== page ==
Barbarian Invasion is an expansion for Rome which takes the action forward to the period of the decline of the Western Roman Empire. It begins in 363 A.D. and ends in 476 A.D. The expansion includes simulation of the religious tension of the period, as three major religions (Christianity, Zoroastrianism and Paganism) fought for dominance. Also depicted are the great migrations of the Germanic and steppe peoples (notably the Huns) throughout Europe.

As Barbarian Invasion takes place 350 years after the end of the original game, factions and provinces are very different. The Senate still exists but no longer has any power (thus playing no role in the expansion), and Rome has become an empire, grown and then split into a Western and an Eastern empire, ruled from Rome and Constantinople respectively; Egypt, Greece, Macedon, Pontus, Carthage, Gaul, Numidia, Iberia, Britannia, Dacia, and Thrace have been absorbed into the Roman Empire. The Seleucid empire has collapsed and has been absorbed by Rome and Parthia; the Parthian dynasty itself has been overthrown and replaced with the Sassanid dynasty. Huns have invaded Europe, and several major Germanic tribes have unified and strengthened to the point where they are now capable of invading the Empire itself.

Hordes are a new feature which is introduced in Barbarian Invasion. When a faction loses its last province (some factions, such as the Huns and Vandals, begin with no provinces), rather than being destroyed it becomes a horde and is forced to settle elsewhere. Hordes are very large armies, representing an entire nation, however, they do not require upkeep. When a horde army successfully seizes a city, they are given the option of sacking the city (which does massive damage to the population and buildings of a city, giving the horde a large amount of money) or of settling in the city- which allows the horde to begin anew, with the new city as its capital; the faction then is able to conquer other provinces normally. When the horde settles, a portion of their horde army is disbanded and the population distributed into the city.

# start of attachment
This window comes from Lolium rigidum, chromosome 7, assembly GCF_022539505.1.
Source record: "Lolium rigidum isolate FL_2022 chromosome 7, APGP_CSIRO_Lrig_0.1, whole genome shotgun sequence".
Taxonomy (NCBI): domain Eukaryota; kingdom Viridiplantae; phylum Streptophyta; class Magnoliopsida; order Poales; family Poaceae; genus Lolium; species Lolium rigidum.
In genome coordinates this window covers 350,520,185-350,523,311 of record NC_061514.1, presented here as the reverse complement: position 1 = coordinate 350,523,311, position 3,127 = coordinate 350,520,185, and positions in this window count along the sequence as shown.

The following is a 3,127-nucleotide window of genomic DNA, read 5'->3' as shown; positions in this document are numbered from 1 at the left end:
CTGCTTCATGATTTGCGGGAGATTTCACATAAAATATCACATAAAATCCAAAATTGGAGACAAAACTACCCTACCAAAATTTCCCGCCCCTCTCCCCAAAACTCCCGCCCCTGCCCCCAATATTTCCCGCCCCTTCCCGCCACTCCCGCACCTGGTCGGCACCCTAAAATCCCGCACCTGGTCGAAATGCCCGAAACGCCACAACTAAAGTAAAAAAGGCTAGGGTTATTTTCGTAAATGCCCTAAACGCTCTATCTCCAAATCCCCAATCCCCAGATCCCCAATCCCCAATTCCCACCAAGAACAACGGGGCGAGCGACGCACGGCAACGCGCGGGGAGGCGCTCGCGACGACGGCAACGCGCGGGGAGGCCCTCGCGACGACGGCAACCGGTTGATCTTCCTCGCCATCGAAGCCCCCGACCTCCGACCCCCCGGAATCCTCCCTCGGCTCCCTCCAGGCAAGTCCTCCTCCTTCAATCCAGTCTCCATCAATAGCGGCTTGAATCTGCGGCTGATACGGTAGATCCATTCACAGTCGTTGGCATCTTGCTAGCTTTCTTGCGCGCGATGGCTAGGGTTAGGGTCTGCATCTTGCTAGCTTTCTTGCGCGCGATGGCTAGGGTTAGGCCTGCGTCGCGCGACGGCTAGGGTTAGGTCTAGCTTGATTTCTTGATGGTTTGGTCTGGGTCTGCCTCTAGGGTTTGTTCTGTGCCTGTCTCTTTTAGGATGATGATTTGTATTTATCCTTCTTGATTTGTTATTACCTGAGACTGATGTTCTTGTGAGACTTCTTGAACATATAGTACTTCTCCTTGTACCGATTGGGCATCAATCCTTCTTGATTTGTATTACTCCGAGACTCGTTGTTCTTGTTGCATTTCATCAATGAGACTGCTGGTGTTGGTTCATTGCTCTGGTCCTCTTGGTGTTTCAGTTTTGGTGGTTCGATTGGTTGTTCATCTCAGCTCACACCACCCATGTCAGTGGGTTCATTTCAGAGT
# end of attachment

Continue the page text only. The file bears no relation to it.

Image:Rtw bi campaignmap goals.png
Goals map for the BI campaign. Arrows show goal territories of each faction and total territory requirements

Horde factions do not "die out" unless defeated on the battlefield or all characters die; when they have finally found a new homeland and it is successfully conquered by an enemy, the whole faction becomes a horde again and flees, in order to seek a new home. With the concept of a horde the developers tried to reflect the migrations of several "barbarian" peoples of that time - especially Huns, Goths, Vandals, Franks, Burgundians and Lombards.

Victory conditions vary, depending on which faction is played. Each playable faction has it own territory requirement, including specific named territories--adding a layer of strategic complexity. Each faction is listed with a difficulty level relative to the other factions (apart from the game settings difficulty selected by the user). The Western Roman Empire may start the game with a lot of military and economic might--but everybody wants a piece of them, they require the most territories to win, and one of those required territories is the most contested (Northern Italy). The Saxons start small and do not have access to advanced technology, but they have a much smaller territory requirement--though they still have to contend with neighbors to the south who are crowding north to meet territory requirements.

[edit] Roman factions

The Roman factions represent the remnants of the once powerful Roman Empire.

  • Western Roman Empire: Playable. Although large and apparently highly advanced, the Western Empire by this stage is weak. Early on it is assaulted by most German factions, and later the steppe and Hun factions. It is crippled by civil wars, religious strife, and economic collapse further confounded by the dilution of its military making its army inferior to its previous incarnation; however, they attempt to alleviate this by including barbarian units (including the general's bodyguard).
  • Eastern Roman Empire: Playable. The richest faction in the game, the Eastern Empire's army is a mixture of Eastern-style cavalry and Roman infantry (which, like the Western counterpart, is inferior to that of the earlier period). The Eastern Empire has very good cavalry including Cataphracts, Clibinarii (which are very heavily armored cavalry, somewhat similar to Cataphracts), and Camel Riders, as well as excellent archer units.